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The Author

John-Steinbeck Born in 1902 to a modest family and raised in Salinas, California, John Steinbeck was a Nobel and Pulitzer Prize-winning American novelist, war correspondent, and journalist who was known for his powerful writing about social and economic issues.

Deciding early on to become a writer, Steinbeck wrote for his local high school paper and often locked himself away in his bedroom to write poems and stories late into the night. Hoping to sharpen his writing skills, he enrolled at Stanford in 1919, and soaked up everything he could from creative writing and world history courses. After dropping out of college and before achieving success as a writer, Steinbeck found work as a manual laborer—his experiences lending authenticity to his depictions of the lives of the workers in his stories.

“Literature is as old as speech. It grew out of human need for it, and it has not changed except to become more needed.” ” –from Steinbeck’s Nobel Prize speech

During the late 30s, he wrote three books about labor issues in California—including Of Mice and Men and The Grapes of Wrath. He was a patriot, as were many Americans after Pearl Harbor, as the U.S. entered World War II. During the war, he devoted himself to writing propaganda for the war effort and was hired by the New York Herald Tribune to report on the war in Europe. After the war, Steinbeck suffered the tragic death of close friend Ed Ricketts in 1948, which combined with his divorce from his second wife that same year, sent him into a long depression.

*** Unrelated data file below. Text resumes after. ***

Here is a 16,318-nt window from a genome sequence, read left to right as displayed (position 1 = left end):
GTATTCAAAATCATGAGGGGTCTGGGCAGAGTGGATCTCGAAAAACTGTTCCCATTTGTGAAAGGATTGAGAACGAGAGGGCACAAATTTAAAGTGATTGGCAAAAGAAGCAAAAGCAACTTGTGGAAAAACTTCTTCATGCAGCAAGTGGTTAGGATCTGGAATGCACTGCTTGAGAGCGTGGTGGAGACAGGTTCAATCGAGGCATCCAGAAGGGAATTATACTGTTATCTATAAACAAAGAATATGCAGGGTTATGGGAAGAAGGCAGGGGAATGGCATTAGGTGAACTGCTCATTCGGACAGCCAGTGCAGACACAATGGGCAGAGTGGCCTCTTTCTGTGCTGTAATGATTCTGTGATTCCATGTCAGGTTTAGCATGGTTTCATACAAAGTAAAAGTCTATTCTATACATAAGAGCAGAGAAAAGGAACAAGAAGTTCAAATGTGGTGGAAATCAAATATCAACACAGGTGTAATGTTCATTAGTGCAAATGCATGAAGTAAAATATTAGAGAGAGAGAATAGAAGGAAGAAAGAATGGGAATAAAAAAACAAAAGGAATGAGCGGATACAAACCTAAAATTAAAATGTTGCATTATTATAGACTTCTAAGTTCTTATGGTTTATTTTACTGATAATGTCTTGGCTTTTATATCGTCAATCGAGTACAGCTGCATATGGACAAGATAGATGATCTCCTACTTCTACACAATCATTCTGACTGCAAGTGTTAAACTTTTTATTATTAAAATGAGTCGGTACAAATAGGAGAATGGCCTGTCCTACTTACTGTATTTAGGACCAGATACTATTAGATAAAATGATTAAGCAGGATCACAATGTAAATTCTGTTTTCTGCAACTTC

Early in 1951, John Steinbeck began again to compose the novel he had planned for years. He intended East of Eden to be the “big work” of his career. In this epic novel of intertwined stories, he captured his own history as well as the history of the Salinas Valley. Beloved actor James Dean made his acting debut in the Elia Kazan directed film based on the book. Steinbeck traveled throughout much of the rest of the decade and supported himself writing journalism about his travels.

Upon his return to America in late 1959, Steinbeck was distressed by what he felt were America’s moral lapses. Out of that distress, he wrote a novel about a man’s own moral quandary, The Winter of Our Discontent. Publication of that novel earned him the Nobel Prize for Literature, which he was awarded for his body of work in 1962. His is “realistic and imaginative writing, combining as it does sympathetic humor and social perception,” said Permanent Secretary of the Swedish Academy Anders Osterling in his presentation speech. In 1964, Steinbeck was awarded the Presidential Medal of Freedom by President Lyndon B. Johnson.

John Steinbeck was, throughout his career, curious and engaged, a writer to the end. Throughout the mid-1960s, Steinbeck’s health continued to decline and he eventually passed away at his home in December 1968.

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